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Managing Fire Danger in the Forests of the US Inland Northwest: A Classic “Wicked Problem” in Public Land Policy

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Abstract:

In their classic article Allen and Gould (Allen, G.M., and E.M. Gould. 1986. Complexity, wickedness, and public forests. J. For. 84(4):20–24) stated that the most daunting problems associated with public forest management had a “wicked” element: “Wicked problems share characteristics. Each can be considered as simply a symptom of some higher order problem…. The definition is in the mind of the beholder…. Furthermore, there is no single correct formulation for a wicked problem, only more or less useful ones” (p. 22). This description seems to fit the difficulties associated with managing the increasing risk of wildland fire in the United States. Using the Inland Northwest region of the United States as an example, we explore the dynamics of this issue as they relate to possible improvements and the inherent dilemmas. We conclude that any “solutions” to the problems associated with fire danger are best thought of in terms of long-term system improvements rather than short-term fixes.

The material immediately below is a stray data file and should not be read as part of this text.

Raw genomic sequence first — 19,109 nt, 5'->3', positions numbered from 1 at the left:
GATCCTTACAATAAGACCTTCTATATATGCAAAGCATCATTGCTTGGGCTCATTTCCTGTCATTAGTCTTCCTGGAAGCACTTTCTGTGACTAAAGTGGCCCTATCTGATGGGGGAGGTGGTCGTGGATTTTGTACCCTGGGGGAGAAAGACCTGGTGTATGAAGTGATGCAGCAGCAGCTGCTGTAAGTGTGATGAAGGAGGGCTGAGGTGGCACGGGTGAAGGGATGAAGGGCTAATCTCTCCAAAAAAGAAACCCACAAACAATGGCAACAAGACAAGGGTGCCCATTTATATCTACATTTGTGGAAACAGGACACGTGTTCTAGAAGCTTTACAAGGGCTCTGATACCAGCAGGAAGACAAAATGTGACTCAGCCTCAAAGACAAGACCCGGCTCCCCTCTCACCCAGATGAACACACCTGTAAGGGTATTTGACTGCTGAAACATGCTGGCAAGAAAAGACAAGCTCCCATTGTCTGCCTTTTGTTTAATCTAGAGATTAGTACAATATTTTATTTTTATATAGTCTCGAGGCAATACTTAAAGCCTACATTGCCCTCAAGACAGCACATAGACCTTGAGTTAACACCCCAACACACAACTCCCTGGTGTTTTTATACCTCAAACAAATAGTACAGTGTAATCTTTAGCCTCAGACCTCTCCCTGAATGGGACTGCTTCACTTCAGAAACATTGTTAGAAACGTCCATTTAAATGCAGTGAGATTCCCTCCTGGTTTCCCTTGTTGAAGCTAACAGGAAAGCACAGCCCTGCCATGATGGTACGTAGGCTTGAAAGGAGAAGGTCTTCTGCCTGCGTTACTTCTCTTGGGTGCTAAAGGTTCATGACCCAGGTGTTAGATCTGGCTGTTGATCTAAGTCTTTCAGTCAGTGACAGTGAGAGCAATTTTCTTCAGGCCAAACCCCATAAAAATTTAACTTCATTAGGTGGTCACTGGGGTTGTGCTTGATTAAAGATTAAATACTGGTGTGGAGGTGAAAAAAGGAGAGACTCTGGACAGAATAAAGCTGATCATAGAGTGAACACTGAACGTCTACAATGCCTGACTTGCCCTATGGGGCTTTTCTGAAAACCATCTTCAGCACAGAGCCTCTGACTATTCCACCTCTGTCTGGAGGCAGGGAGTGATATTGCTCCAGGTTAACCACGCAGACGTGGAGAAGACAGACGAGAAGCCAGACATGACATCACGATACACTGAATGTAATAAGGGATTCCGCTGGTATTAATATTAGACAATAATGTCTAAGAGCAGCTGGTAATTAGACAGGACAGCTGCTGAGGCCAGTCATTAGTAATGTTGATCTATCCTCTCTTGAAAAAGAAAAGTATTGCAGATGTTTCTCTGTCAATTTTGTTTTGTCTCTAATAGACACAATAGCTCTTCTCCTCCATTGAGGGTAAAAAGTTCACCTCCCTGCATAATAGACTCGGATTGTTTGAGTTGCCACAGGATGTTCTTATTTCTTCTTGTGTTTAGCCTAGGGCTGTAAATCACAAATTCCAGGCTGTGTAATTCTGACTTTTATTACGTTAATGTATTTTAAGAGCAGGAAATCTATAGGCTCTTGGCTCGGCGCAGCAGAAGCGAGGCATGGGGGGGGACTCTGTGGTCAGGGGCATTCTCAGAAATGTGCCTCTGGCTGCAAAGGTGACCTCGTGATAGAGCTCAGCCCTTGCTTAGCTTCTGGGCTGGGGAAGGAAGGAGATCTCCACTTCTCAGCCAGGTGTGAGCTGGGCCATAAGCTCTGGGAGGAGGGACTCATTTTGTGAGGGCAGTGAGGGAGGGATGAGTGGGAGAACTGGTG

Keywords: fire; prescribed burning; thinning; wicked problems; wildland urban interface

Document Type: Research Article

Publication date: July 1, 2007

More about this publication?
  • The Journal of Forestry is the most widely circulated scholarly forestry journal in the world. In print since 1902, the Journal has received several national awards for excellence. The mission of the Journal of Forestry is to advance the profession of forestry by keeping forest management professionals informed about significant developments and ideas in the many facets of forestry: economics, education and communication, entomology and pathology, fire, forest ecology, geospatial technologies, history, international forestry, measurements, policy, recreation, silviculture, social sciences, soils and hydrology, urban and community forestry, utilization and engineering, and wildlife management. The Journal is published bimonthly: January, March, May, July, September, and November.
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